Maine Supreme Court justices on Thursday heard arguments on
whether that state should allow a free opt-out. Justices
questioned a lawyer for the state Public Utilities
Commission on why the agency hadn't done more to investigate
the safety of smart meters before allowing them to be
Vermont joined the smart meter movement in 2008, when state
officials and utility executives announced plans to deploy
the devices. They said the system would allow power prices
to vary at different times of the day in keeping with
demand, with a resulting incentive for consumers to run
power-hungry appliances like dishwashers and clothes dryers
at night when demand is low.
Another benefit cited by supporters of the technology:
Because the meters would allow two-way radio communication,
the utility would be able to see immediately when even a
single customer lost power. No one would return from
vacation to find a warm freezer full of spoiled food.
Smart meters got a big boost in 2009, when the Obama
administration devoted $3.5 billion of its $787 billion
economic stimulus package to grants to help utilities
install the new technology. Vermont utilities got $69
million of that money.
Now, consumers and some government officials across the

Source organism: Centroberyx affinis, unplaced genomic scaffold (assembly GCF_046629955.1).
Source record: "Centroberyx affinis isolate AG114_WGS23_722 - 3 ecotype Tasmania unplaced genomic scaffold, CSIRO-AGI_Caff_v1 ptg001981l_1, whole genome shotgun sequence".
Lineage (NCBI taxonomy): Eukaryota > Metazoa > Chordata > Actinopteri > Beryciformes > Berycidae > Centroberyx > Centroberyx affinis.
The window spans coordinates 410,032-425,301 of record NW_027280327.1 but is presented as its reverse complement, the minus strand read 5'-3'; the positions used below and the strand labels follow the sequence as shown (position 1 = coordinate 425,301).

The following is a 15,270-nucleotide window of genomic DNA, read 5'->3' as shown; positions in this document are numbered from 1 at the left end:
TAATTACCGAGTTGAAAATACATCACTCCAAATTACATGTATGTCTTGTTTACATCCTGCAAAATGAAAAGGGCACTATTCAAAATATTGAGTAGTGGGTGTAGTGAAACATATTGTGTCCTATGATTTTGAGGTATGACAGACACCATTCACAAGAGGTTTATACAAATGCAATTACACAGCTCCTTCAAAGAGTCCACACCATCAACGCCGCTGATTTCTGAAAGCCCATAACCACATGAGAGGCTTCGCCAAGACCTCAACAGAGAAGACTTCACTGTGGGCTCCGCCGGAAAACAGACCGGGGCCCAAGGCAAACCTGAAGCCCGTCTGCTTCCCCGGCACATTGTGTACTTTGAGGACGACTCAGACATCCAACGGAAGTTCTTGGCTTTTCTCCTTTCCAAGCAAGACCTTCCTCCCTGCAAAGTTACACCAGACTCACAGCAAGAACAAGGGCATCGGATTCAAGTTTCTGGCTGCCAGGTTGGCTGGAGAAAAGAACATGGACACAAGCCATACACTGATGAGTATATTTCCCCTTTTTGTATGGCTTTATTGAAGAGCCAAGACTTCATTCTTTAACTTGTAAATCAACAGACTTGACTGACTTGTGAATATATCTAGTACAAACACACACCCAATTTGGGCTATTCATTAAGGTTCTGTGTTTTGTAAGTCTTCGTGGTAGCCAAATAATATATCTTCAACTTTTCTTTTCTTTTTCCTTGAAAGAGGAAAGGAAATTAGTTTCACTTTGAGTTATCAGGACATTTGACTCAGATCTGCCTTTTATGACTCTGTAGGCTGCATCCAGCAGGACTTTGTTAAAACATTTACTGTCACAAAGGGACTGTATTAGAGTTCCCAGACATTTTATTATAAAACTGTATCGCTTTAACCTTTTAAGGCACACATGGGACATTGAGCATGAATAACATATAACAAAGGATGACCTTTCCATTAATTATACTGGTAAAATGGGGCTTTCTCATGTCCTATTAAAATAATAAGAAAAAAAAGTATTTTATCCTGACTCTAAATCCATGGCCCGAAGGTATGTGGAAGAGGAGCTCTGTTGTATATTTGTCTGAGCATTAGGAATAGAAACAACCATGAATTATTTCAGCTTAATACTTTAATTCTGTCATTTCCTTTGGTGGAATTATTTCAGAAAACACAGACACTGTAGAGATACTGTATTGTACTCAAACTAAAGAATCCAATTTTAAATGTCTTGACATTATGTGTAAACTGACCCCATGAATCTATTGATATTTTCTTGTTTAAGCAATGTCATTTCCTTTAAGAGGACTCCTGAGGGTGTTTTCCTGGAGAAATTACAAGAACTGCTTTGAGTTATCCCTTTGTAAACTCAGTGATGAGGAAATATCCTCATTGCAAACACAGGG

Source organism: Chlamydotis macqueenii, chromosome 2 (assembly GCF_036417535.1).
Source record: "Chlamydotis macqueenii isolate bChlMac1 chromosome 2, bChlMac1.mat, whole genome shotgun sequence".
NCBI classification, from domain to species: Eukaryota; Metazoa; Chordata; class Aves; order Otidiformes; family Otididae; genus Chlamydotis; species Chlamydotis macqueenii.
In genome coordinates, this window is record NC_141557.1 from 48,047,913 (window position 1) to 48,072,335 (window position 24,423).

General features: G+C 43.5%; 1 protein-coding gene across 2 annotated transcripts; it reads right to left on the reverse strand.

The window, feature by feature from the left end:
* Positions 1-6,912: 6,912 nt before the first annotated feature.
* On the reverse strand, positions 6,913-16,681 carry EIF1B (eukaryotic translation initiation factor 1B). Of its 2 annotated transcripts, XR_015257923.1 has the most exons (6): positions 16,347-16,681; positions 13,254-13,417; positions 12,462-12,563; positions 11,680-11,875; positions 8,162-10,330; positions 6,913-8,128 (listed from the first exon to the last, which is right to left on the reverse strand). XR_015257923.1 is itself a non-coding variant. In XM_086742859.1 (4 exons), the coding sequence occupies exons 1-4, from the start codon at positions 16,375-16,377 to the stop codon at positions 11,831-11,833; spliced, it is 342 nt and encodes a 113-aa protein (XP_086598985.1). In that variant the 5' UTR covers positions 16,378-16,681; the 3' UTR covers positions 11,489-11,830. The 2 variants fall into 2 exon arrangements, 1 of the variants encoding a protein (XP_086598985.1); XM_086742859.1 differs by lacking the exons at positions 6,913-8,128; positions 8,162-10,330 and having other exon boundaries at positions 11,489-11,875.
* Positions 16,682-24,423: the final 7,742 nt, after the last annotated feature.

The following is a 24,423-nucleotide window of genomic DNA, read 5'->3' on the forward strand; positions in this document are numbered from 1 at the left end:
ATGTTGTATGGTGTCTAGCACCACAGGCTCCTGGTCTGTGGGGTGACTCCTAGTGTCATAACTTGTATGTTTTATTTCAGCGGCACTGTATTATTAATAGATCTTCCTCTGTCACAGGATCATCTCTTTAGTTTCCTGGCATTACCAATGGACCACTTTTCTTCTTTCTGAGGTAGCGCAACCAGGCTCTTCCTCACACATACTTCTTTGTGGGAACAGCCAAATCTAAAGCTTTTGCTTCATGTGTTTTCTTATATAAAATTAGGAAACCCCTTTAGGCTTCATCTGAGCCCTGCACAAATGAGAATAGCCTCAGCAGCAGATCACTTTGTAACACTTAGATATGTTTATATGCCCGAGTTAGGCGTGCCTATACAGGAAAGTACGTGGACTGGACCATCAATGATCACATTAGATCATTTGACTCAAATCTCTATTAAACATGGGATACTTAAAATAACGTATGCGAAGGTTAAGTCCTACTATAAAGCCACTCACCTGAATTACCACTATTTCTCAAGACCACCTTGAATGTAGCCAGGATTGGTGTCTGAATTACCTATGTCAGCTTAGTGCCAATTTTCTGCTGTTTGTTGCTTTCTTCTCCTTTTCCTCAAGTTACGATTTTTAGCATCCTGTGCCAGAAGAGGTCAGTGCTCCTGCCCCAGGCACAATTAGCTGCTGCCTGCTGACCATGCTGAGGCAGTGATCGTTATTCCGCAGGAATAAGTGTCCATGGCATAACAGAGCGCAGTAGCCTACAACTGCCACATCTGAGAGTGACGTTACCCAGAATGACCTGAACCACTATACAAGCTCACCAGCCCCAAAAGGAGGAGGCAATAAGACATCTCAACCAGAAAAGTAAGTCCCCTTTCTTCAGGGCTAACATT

country are starting to question the push for smart meters
on multiple fronts.
One concern is over the long-term health effects of being
exposed to the radio-frequency radiation emitted by the
meters. The International Agency for Research on Cancer, a
branch of the World Health Organization, last year called
radio-frequency radiation, which is emitted by cell phones,
smart meters and many other devices, as a "possible
Smart meter supporters say the levels of RFRs emitted by the
devices are much lower than those emitted by cell phones,
and that governmental agencies have built big safety margins
into emissions limits for both.
The Federal Communications Commission has rated smart meters
as safe because they are considered very unlikely to cause
bodily tissue heating or electric shock. But Dr. Poki
Stewart Namkung, the public health officer for Santa Cruz
County in California, issued a report in January calling the
FCC standards "irrelevant."
"It says nothing about the safety from the risk of many
chronic diseases that the public is most concerned about,
such as cancer, miscarriage, birth defects, semen quality,
autoimmune diseases, etc.," Namkung wrote.
The Electric Power Research Institute, an industry-funded
group, responded to Namkung's report with an article citing
several scientific studies saying the levels of radiation
emitted by smart meters should not be a public health
Growing numbers of customers have raised their own concerns.
Sudi Scull testified at a California Public Utilities
Commission hearing in February that she developed painful
headaches and ringing in her ears after Pacific Gas &
Electric installed a smart meter on her house in San
Francisco's Bernal Heights neighborhood. The utility
ultimately restored her analog meter, but she said the pain
returned when smart meters were installed on her neighbors'
for 3 months, absolutely
RISK-FREE If you do not feel Q-Link improves your
focus, energy, or well-being, simply return it for a full
Airtube headsets have
30 a day refund.